Scott Booker & The Woozy Wobbles


My name is Scott Booker, and at the age of 44 my life started spinning out of control. Literally!  I was driving to work one day, when all of a sudden everything around me started spinning in my head, I got extremely dizzy and I felt like I was going to vomit and pass out.  Somehow, I managed to get my car off to the side of the road without having a major accident.  Once I got to the side of the road, I opened up the car door and threw up; my head still spinning.  I had no idea what was happening.

It is now 8 months later and my life has changed drastically. Although it took a very long time (more details about that later), I was finally diagnosed with Ménière’s Disease.

Meniere’s disease is a disorder of the inner ear that causes episodes in which you feel as if you’re spinning (vertigo), and you have fluctuating hearing loss with a progressive, ultimately permanent loss of hearing, ringing in the ear (tinnitus), and sometimes a feeling of fullness or pressure in your ear.

That is the definition that Doctors give those of us suffering with this debilitating illness. The above definition does not even begin to explain what having Meniere’s is like.

So, I have started documenting everything about my journey with Meniere’s and I am putting it into a book so that others may benefit from my story.

One of the items not listed in the definition above, is that you are constantly dizzy.  You often times stumble around, unable to get your bearings, find your footing, run into walls or even have drop attacks (which I will discuss more later as well).  One thing that I strive to do is to maintain my sanity and sense of humor, so I like to call all of this “Having the Woozy Wobbles.”

So, the name of my book is going to be called “The Woozy Wobbles – My Journey With Ménière’s Disease.   Sense I am still struggling to even function on a daily basis, this book may take awhile to get done, but my mind is made up and I am determined to never lose hope and to always keep fighting.

My Wife’s Favorite Picture



Right now….this is my wife’s favorite picture of me!  She thinks it is absolutely adorable.

I wouldn’t disagree….except for the fact that I was having a really bad vertigo attack at the time.

Now…you may be wondering about the caps…and maybe about the stuffed Panda.

First…the Panda.  His name is Alex.  Alex belonged to my wife René before we met.  After we got together…Alex became mine.  Nuff said.

Now…the caps.  When I am having a really bad attack…I like to have a cap on over my ears.  It helps.  It keeps them warm…keeps out weird noises…..keeps out air….keeps out other things that tend to bother me when I am having vertigo.  So why is Alex wearing one too?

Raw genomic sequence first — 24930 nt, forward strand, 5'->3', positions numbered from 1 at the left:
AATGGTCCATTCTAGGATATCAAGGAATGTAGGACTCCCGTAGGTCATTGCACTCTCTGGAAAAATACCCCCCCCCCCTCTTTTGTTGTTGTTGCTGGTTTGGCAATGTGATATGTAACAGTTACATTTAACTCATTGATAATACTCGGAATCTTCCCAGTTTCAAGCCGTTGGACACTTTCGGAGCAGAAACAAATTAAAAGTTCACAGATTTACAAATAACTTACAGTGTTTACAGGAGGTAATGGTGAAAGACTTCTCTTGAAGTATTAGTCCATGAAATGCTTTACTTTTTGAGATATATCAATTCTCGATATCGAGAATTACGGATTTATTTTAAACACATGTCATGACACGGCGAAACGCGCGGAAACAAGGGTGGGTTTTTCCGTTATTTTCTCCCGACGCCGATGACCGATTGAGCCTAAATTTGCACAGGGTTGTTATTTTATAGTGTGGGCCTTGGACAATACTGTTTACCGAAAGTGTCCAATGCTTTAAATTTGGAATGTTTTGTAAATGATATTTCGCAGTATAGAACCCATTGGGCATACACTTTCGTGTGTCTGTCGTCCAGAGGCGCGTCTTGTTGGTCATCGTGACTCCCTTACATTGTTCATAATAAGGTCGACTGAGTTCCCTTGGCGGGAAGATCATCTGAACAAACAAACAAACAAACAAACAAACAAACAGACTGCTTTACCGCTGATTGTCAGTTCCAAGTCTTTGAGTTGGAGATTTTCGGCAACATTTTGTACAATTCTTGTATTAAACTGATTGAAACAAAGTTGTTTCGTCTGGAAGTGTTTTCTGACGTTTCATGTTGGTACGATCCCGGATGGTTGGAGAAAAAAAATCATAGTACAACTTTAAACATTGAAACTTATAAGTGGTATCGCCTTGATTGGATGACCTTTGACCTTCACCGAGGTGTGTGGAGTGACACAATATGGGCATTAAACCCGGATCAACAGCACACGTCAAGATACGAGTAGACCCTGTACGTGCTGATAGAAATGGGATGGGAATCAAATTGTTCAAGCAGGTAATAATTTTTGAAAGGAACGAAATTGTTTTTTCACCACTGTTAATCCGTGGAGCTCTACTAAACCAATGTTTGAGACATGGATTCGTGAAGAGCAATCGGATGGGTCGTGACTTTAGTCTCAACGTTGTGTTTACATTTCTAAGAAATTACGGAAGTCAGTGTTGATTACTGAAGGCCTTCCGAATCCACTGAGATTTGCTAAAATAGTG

Well…sometimes I toss and turn….and mine falls off.  So….if I put one on Alex…I know that if I wake up and mine is MIA…I can grab his and have a spare handy.

See…makes total sense…doesn’t it??

Brain Fog…

Clouding of consciousness, also known as brain fog or mental fog, is a term used in medicine denoting an abnormality in the regulation of the overall level of consciousness that is mild and less severe than a delirium. The sufferer experiences a subjective sensation of mental clouding described as feeling “foggy”.

For me…this is one the absolute worst symptoms of Meniere’s Disease.  I saw this quote from someone that has this the other day.  “I also noticed at work… I don’t even look anyone in the eye, and when someone talks to me, I barely understand what they’re saying. I just want to be alone so I don’t have to interact with anyone.”

This is what Brain Fog does.  It messes with your mind to the point that you just don’t want to be around people.  That you just don’t want to have to think.  That you aren’t asked any questions.  That you don’t have to speak.  That you don’t want to forget the important things in your life.  That you just don’t want to….live.

Think about that for a second.

Brain Fog


Sometimes it is really hard for people with Chronic Illnesses to accept all the feelings that they are having!  And sometimes…it is hard for those who love and support people with Chronic Illnesses to accept them as well.

Just remember…It’s Perfectly Okay!!  FEELINGS MAKE YOU HUMAN!


Vertigo with Jezzie


This past week-end, I was at Mom’s house visiting when I had another vertigo attack.  I quickly laid down on the floor to let see if I could get it to pass.

While I was there…the neighborhood cat that Mom has named Jezzie and lets in the house every now and then, decided to lay down with me.

Mom was able to capture this cute picture of the moment.